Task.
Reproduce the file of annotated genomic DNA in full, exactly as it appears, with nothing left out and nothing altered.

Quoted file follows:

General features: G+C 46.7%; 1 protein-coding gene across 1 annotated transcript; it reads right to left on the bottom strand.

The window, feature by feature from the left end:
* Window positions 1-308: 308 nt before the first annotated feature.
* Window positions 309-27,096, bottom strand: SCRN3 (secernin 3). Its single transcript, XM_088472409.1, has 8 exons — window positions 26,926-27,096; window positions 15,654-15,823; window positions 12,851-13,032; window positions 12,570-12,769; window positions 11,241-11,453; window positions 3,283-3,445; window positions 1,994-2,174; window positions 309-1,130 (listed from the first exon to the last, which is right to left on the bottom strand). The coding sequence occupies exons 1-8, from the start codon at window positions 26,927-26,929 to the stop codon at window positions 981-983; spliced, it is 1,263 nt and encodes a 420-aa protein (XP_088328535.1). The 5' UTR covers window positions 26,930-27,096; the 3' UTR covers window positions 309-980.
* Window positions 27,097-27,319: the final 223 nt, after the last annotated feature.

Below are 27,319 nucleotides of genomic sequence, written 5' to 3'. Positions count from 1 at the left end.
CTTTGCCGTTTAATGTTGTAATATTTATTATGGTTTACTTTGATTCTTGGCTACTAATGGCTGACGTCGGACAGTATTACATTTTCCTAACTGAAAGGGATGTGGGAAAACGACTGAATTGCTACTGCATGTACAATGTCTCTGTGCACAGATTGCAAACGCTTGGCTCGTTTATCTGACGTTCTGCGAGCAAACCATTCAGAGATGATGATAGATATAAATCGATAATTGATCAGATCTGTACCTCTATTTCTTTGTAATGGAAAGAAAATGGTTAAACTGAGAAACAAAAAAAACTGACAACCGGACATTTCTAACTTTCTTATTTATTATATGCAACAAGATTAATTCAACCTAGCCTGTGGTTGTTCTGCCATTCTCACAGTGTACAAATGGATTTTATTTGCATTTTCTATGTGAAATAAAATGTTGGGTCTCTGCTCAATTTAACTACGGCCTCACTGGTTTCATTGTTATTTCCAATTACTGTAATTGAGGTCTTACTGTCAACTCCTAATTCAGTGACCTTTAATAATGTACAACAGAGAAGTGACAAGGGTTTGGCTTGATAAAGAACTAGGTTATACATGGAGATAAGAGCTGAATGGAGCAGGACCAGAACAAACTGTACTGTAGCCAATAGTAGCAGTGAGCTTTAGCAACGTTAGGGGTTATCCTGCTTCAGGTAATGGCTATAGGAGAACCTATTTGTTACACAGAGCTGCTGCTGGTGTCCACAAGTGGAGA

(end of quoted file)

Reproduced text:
General features: G+C 46.7%; 1 protein-coding gene across 1 annotated transcript; it reads right to left on the bottom strand.

The window, feature by feature from the left end:
* Window positions 1-308: 308 nt before the first annotated feature.
* Window positions 309-27,096, bottom strand: SCRN3 (secernin 3). Its single transcript, XM_088472409.1, has 8 exons — window positions 26,926-27,096; window positions 15,654-15,823; window positions 12,851-13,032; window positions 12,570-12,769; window positions 11,241-11,453; window positions 3,283-3,445; window positions 1,994-2,174; window positions 309-1,130 (listed from the first exon to the last, which is right to left on the bottom strand). The coding sequence occupies exons 1-8, from the start codon at window positions 26,927-26,929 to the stop codon at window positions 981-983; spliced, it is 1,263 nt and encodes a 420-aa protein (XP_088328535.1). The 5' UTR covers window positions 26,930-27,096; the 3' UTR covers window positions 309-980.
* Window positions 27,097-27,319: the final 223 nt, after the last annotated feature.

Below are 27,319 nucleotides of genomic sequence, written 5' to 3'. Positions count from 1 at the left end.
CTTTGCCGTTTAATGTTGTAATATTTATTATGGTTTACTTTGATTCTTGGCTACTAATGGCTGACGTCGGACAGTATTACATTTTCCTAACTGAAAGGGATGTGGGAAAACGACTGAATTGCTACTGCATGTACAATGTCTCTGTGCACAGATTGCAAACGCTTGGCTCGTTTATCTGACGTTCTGCGAGCAAACCATTCAGAGATGATGATAGATATAAATCGATAATTGATCAGATCTGTACCTCTATTTCTTTGTAATGGAAAGAAAATGGTTAAACTGAGAAACAAAAAAAACTGACAACCGGACATTTCTAACTTTCTTATTTATTATATGCAACAAGATTAATTCAACCTAGCCTGTGGTTGTTCTGCCATTCTCACAGTGTACAAATGGATTTTATTTGCATTTTCTATGTGAAATAAAATGTTGGGTCTCTGCTCAATTTAACTACGGCCTCACTGGTTTCATTGTTATTTCCAATTACTGTAATTGAGGTCTTACTGTCAACTCCTAATTCAGTGACCTTTAATAATGTACAACAGAGAAGTGACAAGGGTTTGGCTTGATAAAGAACTAGGTTATACATGGAGATAAGAGCTGAATGGAGCAGGACCAGAACAAACTGTACTGTAGCCAATAGTAGCAGTGAGCTTTAGCAACGTTAGGGGTTATCCTGCTTCAGGTAATGGCTATAGGAGAACCTATTTGTTACACAGAGCTGCTGCTGGTGTCCACAAGTGGAGA